We shall conclude by expressing the cooperation between various entities at KAU succeeded in creating a sustainable program to teach and train ASD students on independence and grant them the opportunity to be active members in their society.

It should be noted however, that the available sample to conduct and evaluate the experiment was limited to 8 enrolled students at the time of reporting this work. Hence, caution should be exerted when interpreting the results of this research. Also, results are limited to students studying at specific colleges discussed in this research. Further investigation should be exercised when extending the results to a new discipline of study.

Conflicts of Interest

The authors declare no conflicts of interest regarding the publication of this paper.

References

[1] Aitken, K. (2013). The Autism Spectrum: The Changing Context of Diagnosis, Research and Practice. Good Autism Practice (GAP), 14, 80-88.
[2] Al Assal, S. M. (2013). Autism between Talent and Disability (pp. 247-272). Jordan: Tenth Arab Scientific Conference for the Care of the Gifted and Outstanding-Criteria and Indicators of Excellence (Arab Council for Gifted and Talented).
[3] Al-Khatib, J. et al. (2018). Introduction to the Education of Students with Special Needs. Jordan, Dar Al Fikr.
[4] Al-Qadi, K. (2010). Difficulties Preventing Parents of Autistic Individuals from Enrolling Their Children in Employment Qualified Programs, Helwan University. Educational and Social Studies, 16, 239-271.
[5] Alqurashi, H. (2017). Teacher Education and Educating Children with Autism: Bridging the Gap between Theory and Practice in Saudi Arabia. Educational Journal, 49, 1-44.
https://doi.org/10.12816/0043138
[6] Artz, M. (2017). NPS—The One Measure You Really Need to Grow? Controlling & Management Review, 61, 32-38.
https://doi.org/10.1007/s12176-017-0002-x
[7] Bakker, T., Krabbendam, L., Bhulai, S., & Begeer, S. (2019). Background and Enrollment Characteristics of Students with Autism in Higher Education. Research in Autism Spectrum Disorders, 67, Article ID: 101424.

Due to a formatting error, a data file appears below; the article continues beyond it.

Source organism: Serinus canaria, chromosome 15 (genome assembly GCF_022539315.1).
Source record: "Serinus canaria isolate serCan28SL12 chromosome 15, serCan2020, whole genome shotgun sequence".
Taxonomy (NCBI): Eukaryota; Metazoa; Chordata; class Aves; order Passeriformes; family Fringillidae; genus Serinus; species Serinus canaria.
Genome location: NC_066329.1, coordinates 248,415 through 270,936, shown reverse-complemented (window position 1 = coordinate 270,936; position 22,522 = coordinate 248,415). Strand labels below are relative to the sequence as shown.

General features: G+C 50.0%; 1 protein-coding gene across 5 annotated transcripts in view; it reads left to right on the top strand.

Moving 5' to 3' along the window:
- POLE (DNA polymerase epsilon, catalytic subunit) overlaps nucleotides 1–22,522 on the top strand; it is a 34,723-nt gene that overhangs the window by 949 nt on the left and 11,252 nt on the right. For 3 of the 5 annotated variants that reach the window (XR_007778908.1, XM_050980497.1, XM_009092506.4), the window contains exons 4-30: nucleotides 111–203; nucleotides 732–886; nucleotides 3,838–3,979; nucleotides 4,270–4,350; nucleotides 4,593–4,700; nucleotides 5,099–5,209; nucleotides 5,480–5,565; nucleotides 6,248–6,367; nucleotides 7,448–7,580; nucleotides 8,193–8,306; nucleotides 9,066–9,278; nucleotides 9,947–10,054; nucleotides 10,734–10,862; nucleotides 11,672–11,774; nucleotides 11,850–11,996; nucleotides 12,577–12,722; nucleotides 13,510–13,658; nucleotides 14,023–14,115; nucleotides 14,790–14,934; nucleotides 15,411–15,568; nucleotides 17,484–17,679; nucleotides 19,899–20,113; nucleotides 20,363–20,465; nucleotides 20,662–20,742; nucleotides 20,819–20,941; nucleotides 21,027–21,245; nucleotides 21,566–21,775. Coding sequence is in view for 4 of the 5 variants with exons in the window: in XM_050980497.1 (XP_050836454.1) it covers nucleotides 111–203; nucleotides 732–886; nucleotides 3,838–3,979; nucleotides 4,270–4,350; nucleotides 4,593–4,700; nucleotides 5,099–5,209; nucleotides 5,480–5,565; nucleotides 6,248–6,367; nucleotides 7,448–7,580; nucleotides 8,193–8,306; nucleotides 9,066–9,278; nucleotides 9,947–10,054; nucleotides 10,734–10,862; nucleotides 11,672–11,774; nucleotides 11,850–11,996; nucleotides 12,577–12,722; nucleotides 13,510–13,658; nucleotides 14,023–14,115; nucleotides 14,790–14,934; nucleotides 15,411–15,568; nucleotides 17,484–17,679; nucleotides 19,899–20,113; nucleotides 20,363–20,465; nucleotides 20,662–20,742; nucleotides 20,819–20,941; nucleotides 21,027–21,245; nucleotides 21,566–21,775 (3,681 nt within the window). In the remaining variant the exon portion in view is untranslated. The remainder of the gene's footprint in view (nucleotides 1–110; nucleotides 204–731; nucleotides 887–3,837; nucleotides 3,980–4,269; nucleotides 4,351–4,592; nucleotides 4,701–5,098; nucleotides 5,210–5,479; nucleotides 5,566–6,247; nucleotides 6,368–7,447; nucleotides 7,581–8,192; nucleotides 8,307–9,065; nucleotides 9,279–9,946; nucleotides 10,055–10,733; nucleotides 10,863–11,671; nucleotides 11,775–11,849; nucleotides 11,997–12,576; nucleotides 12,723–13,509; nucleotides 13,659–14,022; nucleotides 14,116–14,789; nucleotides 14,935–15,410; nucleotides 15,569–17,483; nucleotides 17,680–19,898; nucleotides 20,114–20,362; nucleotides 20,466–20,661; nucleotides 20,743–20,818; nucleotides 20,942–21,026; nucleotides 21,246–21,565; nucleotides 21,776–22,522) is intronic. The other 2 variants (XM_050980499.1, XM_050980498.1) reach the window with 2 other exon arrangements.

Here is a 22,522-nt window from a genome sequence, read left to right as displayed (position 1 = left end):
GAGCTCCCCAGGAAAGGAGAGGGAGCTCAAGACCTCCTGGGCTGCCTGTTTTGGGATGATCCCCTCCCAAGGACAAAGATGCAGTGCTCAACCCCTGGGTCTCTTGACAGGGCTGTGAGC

https://doi.org/10.1016/j.rasd.2019.101424
[8] Bin Talib, R. (2003). Report on the Autism Program at the Institute of Intellectual Education in East Riyadh, Riyadh.
[9] Durkin, T. (2017). Autism Spectrum Disorders among US Children (2002-2010): Socioeconomic, Racial, and Ethnic Disparities. American Journal of Public Health, 107, 1818-1826.
https://doi.org/10.2105/AJPH.2017.304032
[10] Heward, W. (2012). Exceptional Children: An Introduction to Special Education. Upper Saddle River, NJ: Prentice-Hall, Inc.
[11] Kiki, M. (2011). Behavioral Aspects of Autistic Children in the Institutes of Ghasak and Sara from the Perspective of their Parents, Mosul University. Journal of the College of Basic Education Research, 11, 76-99.
[12] Mackay, T., Greig, A., & Connolly, M. (2017). Autism Spectrum Disorders: A Major Dimension for Educational and Applied Psychology. Educational & Child Psychology, 34, 6-12.
[13] Mahmoud, M. (2017). The Effectiveness of Some Techniques of Mind Theory Tasks in Improving the Qualitative Dysfunction of Sensory Inputs in Children with Autism. Journal of the Faculty of Education, Assiut University, 33, 459-500.
[14] McBride, D. (2017). Autism Spectrum Disorders and Higher Education 23. AURCO Journal.
[15] Medallia (2019). Net Promoter Score Brochure.
https://www.medallia.com/resource/nps-solution-brochure/
[16] Omnya, M, L. (2018). Syntactic Profile in Children with Spectrum Disorders. The Egyptian Journal of Hospital Medicine, 73, 5783-5787.
[17] Reichheld, F. (2004). The One Number you Need to Grow. Harvard Business Review, 81, 46-54+124.
[18] Sabah, S. (2017). Using the TEACCH Program in Developing Sensory and Cognitive Skills for Children with Autism. International Journal of Educational Psychological Studies, 2, 332-353.
https://doi.org/10.12816/0048128
[19] Shukukani, H., & Samadi, J. (2018). Evaluation of Autism Spectrum Disorder Programs in Jordan in the Light of Quality Control Indicators. Studies-Educational Sciences, University of Jordan, 45, 1-26.
[20] Zureikat, I. (2010). Autism Behavior, Diagnosis and Treatment. Jordan, Amman, Dar Al Fikr.

  
comments powered by Disqus

Copyright © 2020 by authors and Scientific Research Publishing Inc.

Creative Commons License

This work and the related PDF file are licensed under a Creative Commons Attribution 4.0 International License.